What is the chemistry that causes all those beautiful hues to appear in the fall. Jason Grabosky, a professor and program director of Urban Forestry in the School of Environmental and Biological Sciences, explains the process that makes leaves change color, the factors that influence the shades that we see and the importance of simply taking the time to stop and enjoy the colors.
The first question is why do leaves change color?
Leaves change color when chlorophyll – a substance plants use to turn light into sugar that makes a leaf look green – is breaking down and the plant is not rebuilding replacement molecules as the days get shorter. Other pigments, a class called the carotenoids, show as yellow and contribute to the appearance of orange and brown. Carotenoids are always on some level in the leaf, but instead of being overwhelmed by the green as they are in the summer, they appear as the chlorophyll, and thus the green, fades away. The reds are from a more “expensive to make” pigment, anthocyanin, and they develop in fall. The reds and yellow together give us the orange fall colors in some tree species.
What factors affect the colors we see?
The big factors are the length of day, temperature and the weather. The change in the length of day triggers several processes to get ready for the autumn and winter. These changes can influence the shift in color to occur. Temperature can induce or accelerate those changes. Light also plays a role. Light energy is used to make anthocyanin, so sunny days can intensify the color development. Wind/rain are mechanical forces which can cause the leaves to detach and fall. Since different tree species hold their leaves (and thus lose their leaves) in different ways, wind and rain can influence what is present in the plant community “color palette” on a landscape scale.
How does weather play a role?
You hope for sunny days and cool (some say cold) nights. Then you see vibrant and clearer colors. Rainy or heavy cloud cover, warmish longish autumns can dull the colors, but fall colors are still awesome, even on cloudy days.
Is there anything else that influences the color of leaves?
Our perception and how we individually see things and react to those stimuli plays a role in our reaction to fall colors. We lost a number of leaves this year in the hot-dry period several weeks ago, yet for the leaves that we have, we see an awesome display. How observant we are to notice and taking the time to notice is what matters. If water becomes limiting, the leaves will dry out and fail to thrive in the transition long enough to put on this glorious show.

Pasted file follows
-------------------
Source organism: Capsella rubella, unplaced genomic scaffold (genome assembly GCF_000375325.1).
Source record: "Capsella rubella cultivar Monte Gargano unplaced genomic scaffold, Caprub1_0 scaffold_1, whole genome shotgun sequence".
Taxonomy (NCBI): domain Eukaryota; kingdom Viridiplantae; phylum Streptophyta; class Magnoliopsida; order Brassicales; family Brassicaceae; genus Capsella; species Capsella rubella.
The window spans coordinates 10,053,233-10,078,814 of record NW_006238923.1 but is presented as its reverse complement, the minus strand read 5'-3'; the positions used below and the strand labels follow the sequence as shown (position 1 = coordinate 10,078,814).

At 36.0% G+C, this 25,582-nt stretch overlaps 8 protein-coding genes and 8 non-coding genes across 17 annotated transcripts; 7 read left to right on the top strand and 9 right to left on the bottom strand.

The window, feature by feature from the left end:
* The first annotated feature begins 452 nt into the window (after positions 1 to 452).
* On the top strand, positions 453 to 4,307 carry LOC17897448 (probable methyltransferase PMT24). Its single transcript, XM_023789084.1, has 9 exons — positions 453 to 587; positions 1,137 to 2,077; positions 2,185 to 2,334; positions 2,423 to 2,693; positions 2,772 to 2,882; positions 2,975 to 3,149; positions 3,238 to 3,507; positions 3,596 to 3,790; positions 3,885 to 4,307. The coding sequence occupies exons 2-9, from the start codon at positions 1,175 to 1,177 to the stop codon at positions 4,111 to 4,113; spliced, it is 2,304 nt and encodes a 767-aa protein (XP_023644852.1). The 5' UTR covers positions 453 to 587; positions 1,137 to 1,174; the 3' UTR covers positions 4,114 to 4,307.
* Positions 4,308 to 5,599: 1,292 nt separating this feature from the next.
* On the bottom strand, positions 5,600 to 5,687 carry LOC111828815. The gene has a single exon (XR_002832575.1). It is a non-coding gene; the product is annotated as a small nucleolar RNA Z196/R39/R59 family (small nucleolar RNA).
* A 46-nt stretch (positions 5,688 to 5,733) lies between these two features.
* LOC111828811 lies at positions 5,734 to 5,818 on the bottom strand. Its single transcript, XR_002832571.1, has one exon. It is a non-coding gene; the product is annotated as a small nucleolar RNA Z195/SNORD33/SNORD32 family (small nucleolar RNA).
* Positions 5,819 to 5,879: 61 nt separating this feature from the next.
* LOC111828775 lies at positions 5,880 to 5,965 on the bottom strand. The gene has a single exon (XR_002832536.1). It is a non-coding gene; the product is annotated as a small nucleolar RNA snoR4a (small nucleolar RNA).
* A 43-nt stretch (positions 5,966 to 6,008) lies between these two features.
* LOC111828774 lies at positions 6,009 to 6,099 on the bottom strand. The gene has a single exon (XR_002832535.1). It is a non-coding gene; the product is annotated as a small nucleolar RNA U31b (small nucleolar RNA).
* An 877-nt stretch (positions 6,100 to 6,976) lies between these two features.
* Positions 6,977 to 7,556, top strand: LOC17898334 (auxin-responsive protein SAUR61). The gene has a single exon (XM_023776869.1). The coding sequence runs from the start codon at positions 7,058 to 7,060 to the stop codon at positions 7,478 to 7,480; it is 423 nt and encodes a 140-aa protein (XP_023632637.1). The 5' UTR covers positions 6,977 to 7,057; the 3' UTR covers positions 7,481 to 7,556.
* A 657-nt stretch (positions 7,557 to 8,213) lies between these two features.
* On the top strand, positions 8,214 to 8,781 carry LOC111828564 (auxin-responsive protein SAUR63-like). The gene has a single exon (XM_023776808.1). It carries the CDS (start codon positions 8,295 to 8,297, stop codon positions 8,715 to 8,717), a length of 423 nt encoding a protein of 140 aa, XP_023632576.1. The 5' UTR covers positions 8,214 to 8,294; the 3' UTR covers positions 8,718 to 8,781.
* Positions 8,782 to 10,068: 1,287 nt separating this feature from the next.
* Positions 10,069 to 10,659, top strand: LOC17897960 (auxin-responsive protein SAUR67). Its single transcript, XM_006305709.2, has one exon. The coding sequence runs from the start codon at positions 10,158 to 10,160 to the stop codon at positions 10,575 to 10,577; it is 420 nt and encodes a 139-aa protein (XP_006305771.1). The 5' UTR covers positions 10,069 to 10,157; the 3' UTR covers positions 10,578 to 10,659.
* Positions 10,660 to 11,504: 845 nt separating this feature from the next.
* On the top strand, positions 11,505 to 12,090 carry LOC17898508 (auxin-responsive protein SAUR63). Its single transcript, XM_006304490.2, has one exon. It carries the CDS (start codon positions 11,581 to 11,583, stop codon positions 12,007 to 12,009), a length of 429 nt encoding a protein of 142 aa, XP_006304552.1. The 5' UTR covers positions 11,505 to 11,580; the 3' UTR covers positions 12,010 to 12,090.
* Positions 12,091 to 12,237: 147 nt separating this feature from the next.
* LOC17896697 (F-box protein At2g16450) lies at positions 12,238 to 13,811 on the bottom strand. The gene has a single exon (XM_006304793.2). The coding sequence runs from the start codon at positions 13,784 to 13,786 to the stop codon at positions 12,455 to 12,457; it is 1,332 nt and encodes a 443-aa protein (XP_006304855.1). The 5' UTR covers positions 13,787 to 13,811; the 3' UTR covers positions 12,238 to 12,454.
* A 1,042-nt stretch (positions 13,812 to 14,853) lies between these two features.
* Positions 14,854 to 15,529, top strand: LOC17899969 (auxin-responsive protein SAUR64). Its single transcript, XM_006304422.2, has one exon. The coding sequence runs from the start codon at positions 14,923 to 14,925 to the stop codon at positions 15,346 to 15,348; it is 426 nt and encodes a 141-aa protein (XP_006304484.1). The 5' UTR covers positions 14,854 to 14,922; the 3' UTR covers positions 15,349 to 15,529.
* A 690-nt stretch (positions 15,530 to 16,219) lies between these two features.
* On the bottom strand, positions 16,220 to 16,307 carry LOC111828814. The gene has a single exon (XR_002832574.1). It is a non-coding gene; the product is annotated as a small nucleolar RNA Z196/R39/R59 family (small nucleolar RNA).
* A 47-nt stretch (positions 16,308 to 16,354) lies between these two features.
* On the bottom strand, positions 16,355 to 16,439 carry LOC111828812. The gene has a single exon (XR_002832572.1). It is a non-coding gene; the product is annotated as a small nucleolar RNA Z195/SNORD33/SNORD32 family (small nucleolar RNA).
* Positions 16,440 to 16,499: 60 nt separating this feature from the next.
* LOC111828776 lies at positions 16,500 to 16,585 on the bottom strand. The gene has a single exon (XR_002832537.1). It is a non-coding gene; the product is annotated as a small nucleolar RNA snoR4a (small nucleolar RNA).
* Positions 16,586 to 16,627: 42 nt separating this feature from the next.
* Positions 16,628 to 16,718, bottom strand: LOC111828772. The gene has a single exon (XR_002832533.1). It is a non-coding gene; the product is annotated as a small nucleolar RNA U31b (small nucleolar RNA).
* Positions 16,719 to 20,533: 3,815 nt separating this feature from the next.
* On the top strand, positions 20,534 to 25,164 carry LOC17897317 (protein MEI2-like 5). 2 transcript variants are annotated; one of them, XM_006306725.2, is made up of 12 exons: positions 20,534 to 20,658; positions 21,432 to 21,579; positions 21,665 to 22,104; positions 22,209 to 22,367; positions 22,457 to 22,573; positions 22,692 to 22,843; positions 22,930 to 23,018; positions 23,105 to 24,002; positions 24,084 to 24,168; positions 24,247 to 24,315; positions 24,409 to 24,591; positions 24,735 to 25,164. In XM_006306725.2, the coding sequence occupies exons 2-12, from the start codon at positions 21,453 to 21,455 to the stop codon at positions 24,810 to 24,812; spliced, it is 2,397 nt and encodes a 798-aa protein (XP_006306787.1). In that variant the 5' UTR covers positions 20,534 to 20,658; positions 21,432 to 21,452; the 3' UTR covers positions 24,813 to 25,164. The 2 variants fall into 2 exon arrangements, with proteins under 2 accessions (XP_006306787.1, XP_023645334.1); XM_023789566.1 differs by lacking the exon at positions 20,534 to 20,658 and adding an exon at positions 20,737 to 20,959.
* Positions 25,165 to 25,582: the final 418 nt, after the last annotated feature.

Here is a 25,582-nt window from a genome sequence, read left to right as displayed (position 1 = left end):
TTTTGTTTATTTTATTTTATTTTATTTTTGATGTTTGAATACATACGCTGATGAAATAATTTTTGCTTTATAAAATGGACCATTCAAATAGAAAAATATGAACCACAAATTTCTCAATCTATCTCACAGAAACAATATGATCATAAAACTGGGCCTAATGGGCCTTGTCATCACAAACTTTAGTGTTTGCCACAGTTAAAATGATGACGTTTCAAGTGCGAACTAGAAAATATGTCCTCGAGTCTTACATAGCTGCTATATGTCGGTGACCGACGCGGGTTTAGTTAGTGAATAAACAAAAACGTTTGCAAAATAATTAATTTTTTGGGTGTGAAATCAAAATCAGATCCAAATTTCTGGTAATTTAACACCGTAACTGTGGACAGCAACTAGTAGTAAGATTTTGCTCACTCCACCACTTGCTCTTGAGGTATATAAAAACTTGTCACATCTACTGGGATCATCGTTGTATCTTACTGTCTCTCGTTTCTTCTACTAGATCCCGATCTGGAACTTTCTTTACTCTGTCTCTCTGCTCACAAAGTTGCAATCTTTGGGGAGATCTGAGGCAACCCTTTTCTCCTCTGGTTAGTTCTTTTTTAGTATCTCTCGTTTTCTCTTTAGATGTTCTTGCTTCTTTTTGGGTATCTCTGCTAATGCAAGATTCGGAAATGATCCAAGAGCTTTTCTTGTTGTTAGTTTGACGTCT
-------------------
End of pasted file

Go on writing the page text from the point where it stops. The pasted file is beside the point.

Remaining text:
When will the color peak in New Jersey?
I noticed some sugar maple showing some nice color on the Cook/Douglass campus, so the shift has begun. Sunny days and cool clear nights will enable a good show of the reds and oranges. I expect some good color late next week in the north and west areas of the state. The peak color shifts southward over the following week, and of course the color shifts with the change in species that make up the forests as we move from north to south and from the highlands to the coast. Get out and look now. Look often. Slow down and walk across campus for some amazing color this week and next week. Some trees simply glow in the late afternoon light, and that could be as soon as next week. Even after the color show, there are awesome browns in the oaks and young beech leaves have a great light brown all winter.
For those of us not looking forward to raking: When will the leaves all be gone from the trees?
A good bet is after a hard rain after the first hard frost. But what is wrong with raking? It is a great activity since you can take it on at a healthy pace. It is a motion meditation on the cycle of our environment, and our place within it. In these hard times, maybe we need to slow down and re-engage, and maybe even talk with our neighbors. You can also keep the leaves and use them instead of fertilizer, you can mow, crush, compost those leaves, and in a natural system that builds your soil and sustains your forest canopy or landscape.
This article first appeared in Rutgers Today.